Gopher is a communications protocol designed for distributing, searching, and retrieving documents over LAN or over the internet. It is designed to be a menu-driven alternative to the early web but has been less popular that using the web browser to view HTTP content. Every gopher page is designed to be like a directory on a hard drive or the results page of a search engine, it has a bunch of links and explanations as what each link is so you can get closer to finding the page that has the information that you want.
Technipages Explains Gopher
Gopher is a communications protocol aimed at competing with HTTP for its place as the main protocol of the internet. Released in 1991 Gopher was initially quite popular but never quite caught on to the extent that HTTP did partly thanks to the University of Minnesota, which owned the rights, deciding to charge a license fee for using their gopher server implementation.
Gopher has four central goals:
A file-like hierarchical arrangement that would be familiar to users.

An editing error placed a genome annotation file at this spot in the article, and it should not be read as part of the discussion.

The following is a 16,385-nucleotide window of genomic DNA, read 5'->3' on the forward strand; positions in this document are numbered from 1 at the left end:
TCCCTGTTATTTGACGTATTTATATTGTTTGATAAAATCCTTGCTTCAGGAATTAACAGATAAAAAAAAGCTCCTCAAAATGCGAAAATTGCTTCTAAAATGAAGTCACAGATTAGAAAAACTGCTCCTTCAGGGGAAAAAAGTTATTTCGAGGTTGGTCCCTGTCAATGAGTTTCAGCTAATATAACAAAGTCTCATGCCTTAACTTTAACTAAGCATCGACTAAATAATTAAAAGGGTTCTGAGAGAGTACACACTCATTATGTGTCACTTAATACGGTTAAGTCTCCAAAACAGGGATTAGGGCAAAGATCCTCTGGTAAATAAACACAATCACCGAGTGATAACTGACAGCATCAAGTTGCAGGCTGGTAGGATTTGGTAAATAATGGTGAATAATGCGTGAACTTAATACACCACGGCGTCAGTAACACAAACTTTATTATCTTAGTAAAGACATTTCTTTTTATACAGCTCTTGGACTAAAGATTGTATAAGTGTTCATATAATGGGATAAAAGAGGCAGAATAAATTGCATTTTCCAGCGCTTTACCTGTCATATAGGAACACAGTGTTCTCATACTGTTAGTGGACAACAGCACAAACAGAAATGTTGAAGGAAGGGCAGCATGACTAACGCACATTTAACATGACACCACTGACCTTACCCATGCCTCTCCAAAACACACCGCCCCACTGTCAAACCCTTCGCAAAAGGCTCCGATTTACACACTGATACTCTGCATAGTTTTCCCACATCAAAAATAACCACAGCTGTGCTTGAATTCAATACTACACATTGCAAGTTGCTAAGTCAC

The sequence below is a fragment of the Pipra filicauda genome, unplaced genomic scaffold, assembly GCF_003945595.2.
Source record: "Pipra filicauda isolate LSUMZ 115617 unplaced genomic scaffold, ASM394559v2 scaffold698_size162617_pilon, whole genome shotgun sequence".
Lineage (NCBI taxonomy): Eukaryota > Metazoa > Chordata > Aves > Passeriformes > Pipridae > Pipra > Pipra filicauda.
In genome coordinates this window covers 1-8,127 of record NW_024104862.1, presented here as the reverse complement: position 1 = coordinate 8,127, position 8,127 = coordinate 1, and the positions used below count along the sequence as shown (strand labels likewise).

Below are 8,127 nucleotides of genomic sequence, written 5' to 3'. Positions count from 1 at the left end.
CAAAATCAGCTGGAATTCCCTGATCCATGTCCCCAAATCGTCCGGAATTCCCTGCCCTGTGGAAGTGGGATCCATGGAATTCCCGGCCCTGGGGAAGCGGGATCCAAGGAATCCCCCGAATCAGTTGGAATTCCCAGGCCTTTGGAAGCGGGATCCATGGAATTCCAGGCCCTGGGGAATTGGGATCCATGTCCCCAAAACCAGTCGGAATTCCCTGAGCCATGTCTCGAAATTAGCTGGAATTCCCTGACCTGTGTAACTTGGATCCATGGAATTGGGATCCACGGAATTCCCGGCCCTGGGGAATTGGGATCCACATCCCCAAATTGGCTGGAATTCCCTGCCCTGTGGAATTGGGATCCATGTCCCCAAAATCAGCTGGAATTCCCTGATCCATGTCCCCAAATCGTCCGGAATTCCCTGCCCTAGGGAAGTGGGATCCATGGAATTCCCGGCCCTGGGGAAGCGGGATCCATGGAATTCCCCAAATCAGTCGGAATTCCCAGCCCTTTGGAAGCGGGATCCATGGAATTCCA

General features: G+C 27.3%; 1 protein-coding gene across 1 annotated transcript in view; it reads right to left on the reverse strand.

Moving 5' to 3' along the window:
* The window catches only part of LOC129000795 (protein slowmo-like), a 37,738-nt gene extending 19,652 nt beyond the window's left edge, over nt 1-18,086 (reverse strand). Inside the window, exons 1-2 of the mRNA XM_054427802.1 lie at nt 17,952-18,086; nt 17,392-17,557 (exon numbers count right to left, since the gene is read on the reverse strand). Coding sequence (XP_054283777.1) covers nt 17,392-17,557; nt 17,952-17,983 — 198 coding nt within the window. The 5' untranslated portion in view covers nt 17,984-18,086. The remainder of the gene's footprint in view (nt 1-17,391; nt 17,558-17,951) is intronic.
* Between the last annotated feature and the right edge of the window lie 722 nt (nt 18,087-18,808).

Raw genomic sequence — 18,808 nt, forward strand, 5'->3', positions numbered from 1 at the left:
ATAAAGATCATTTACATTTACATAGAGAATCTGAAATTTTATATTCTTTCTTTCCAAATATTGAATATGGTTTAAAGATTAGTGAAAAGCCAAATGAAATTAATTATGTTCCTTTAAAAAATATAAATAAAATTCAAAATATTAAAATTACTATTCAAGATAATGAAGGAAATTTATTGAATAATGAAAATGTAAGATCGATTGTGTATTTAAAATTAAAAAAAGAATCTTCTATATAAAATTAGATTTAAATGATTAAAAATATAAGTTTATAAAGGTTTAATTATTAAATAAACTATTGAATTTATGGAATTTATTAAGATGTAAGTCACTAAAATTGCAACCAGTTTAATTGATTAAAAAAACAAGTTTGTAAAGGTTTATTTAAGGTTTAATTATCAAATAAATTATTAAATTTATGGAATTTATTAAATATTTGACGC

A simple syntax.
A system that can be created quickly and inexpensively.
Extending the file system metaphor, such as searches.
Gopher is intended to appear as if it were an attached read-only hard drive, where you just browse through directories until you get to the resource you wanted.
Gopher functionality was available in some browsers thanks primarily to enthusiasts who developed browser extensions but these extensions have not been supported in the most popular modern browsers in years now.
Common Uses of Gopher
- The Internet Gopher protocol is designed for distributed document search and retrieval.
- Gopher has a more rigid structure than the free-form HTML of the Web.
- A Gopher system consists of a series of hierarchical hyperlinkable menus.
Common Misuses of Gopher
- The file is available via browsing gopher.